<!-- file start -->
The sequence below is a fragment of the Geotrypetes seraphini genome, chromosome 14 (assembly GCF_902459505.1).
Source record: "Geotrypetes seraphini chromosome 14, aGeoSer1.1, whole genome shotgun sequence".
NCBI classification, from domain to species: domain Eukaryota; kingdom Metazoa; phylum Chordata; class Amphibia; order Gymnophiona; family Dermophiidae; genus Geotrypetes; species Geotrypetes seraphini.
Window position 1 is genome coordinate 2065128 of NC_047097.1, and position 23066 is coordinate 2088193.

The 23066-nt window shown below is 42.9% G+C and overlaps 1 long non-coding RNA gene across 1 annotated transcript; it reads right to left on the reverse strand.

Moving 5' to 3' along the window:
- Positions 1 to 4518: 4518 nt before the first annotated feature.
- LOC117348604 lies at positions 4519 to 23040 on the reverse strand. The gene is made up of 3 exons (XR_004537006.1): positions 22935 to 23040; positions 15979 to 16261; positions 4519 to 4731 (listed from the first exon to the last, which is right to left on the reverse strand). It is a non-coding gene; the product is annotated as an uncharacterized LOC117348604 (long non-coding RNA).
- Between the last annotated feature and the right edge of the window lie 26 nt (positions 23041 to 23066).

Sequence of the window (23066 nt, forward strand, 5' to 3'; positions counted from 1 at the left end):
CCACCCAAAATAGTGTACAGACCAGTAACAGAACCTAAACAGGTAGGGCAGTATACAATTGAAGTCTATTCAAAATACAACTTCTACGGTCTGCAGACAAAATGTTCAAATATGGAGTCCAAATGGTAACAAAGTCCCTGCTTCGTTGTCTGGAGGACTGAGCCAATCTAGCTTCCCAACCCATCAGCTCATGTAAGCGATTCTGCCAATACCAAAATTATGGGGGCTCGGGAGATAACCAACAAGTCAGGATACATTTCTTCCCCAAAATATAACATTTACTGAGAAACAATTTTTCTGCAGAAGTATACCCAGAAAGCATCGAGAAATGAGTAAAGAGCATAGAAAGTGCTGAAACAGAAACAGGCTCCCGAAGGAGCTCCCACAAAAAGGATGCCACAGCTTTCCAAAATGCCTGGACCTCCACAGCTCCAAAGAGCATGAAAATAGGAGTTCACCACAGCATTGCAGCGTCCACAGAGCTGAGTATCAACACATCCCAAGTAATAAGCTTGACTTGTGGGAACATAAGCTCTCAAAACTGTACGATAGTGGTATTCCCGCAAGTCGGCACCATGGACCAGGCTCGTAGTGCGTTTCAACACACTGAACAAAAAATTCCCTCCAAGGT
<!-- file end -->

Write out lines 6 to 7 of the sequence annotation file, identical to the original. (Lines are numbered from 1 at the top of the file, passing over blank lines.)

Moving 5' to 3' along the window:
- Positions 1 to 4518: 4518 nt before the first annotated feature.